BOULDER, Colo. -- As the market for natural products has expanded in the United States, so has Wild Oats Markets here, now the second-largest natural-food supermarket chain in the country.
An important part of Wild Oats' growth plan and a big contributor to its bottom line, said Mary Beth Lewis, chief financial officer, is its Natural Living section, which comprises vitamins, supplements, herbal products, body care, homeopathic remedies, health-related books and other general merchandise.
Lewis spoke to SN during a visit to the chain's headquarters.
In 1996 Wild Oats acquired 14 existing natural-food stores and opened seven new ones. So far this year, the company has acquired nine stores and opened two, making for a total of 50 stores in 11 states and British Columbia. Twelve new sites are planned for 1998.
Wild Oats has enjoyed a corresponding increase in sales -- $226.4 million for the first nine months of 1997, compared with $129.1 million for the same period a year earlier, a 75% rise.
"The overall industry is growing at a phenomenal rate, and Natural Living is the fastest-growing segment of our business," said Lewis, citing the graying of America's baby boomers as a major factor.
"As we age, we're more concerned about preventive health maintenance. And as people re-evaluate the effectiveness of the health-care industry, they feel they have to be more responsible for providing their own health care."
Chainwide, 25% of total sales currently come from Natural Living, said Karen Lewis, director of purchasing for the department, who is not related to Mary Beth Lewis. "Every category is contributing to growth."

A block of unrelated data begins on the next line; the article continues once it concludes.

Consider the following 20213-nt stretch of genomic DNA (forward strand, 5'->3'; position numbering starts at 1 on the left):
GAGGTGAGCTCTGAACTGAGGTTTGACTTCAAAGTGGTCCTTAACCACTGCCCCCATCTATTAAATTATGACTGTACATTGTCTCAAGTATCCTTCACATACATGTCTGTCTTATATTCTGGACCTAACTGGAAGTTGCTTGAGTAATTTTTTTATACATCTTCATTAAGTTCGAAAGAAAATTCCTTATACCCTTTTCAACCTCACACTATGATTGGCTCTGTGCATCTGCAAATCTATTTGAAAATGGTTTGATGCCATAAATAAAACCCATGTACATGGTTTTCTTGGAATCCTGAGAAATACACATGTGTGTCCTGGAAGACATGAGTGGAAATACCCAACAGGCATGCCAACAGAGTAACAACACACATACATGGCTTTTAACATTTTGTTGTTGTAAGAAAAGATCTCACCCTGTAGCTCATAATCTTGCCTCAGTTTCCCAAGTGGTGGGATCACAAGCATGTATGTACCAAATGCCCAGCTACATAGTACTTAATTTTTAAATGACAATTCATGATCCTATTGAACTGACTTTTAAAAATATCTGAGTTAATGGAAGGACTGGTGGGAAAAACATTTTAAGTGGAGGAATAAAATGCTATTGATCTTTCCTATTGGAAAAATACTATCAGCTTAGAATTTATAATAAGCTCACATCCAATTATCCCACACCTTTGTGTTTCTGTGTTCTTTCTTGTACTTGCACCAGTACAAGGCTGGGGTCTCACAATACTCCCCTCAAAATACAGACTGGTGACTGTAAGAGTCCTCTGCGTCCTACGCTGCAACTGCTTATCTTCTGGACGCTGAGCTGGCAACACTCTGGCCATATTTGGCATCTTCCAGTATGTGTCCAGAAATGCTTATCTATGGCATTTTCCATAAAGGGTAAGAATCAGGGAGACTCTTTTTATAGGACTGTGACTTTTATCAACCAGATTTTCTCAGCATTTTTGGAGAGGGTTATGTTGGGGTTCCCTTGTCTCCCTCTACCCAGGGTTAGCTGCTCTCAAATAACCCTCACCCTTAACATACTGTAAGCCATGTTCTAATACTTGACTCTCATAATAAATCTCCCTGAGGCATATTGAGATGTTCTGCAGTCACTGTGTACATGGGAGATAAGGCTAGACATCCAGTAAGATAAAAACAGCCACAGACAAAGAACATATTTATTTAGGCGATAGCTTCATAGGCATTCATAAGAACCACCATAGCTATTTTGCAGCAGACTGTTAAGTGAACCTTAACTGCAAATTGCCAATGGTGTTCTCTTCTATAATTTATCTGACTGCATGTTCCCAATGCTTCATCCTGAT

According to Mary Beth Lewis, the emphasis Wild Oats gives Natural Living, as well as the dollars per square foot the section earns, sets the retailer apart from competitors like Austin, Texas-based Whole Foods Market, the No. 1 natural-food supermarket chain.
"In our stores, there's a much more powerful presentation of Natural Living products," she noted.
In an Alfalfa's store adjoining Wild Oats' corporate offices here (Wild Oats merged with Alfalfa's in July of last year), the Natural Living section takes up about 6,000 square feet of the recently remodeled unit's 18,000 to 20,000 square feet and features about 30,000 stockkeeping units.
The layout of the store is such that shoppers must pass through Natural Living to get to the main checkout area and exits.
Natural Living aisles are broken up into signed 4-foot sections -- so as not to overwhelm customers -- the purchasing director pointed out. They are organized largely around a solution selling scheme. There is a sports nutrition section, a colon health section and a joint health section, as well as cleansing, allergies/cold/flu and women's health areas.
Allergies/cold/flu, for example, is an 8-shelf endcap featuring herbal capsules from OHCO (20-count, $20.29), citrus lozenges from Quantum (24-count, $4.49) and goldenseal oil from Michael's Naturopathic Programs ($6.29 for 2 ounces), among many other products.
A densely stocked, 4-foot-long homeopathics section features oils from Hyland's, Newton, Nova, A. Vogel and Natra-Bio. Prominently displayed on a middle shelf are a homeopathic guidebook and brochures touting the Colorado Institute for Classical Homeopathy.
Indeed, consumer education is a theme that runs throughout the Natural Living department.
A sign near the registers lets shoppers know that Lynn Smith, the store's nutritionist, is available for free 30-minute consultations.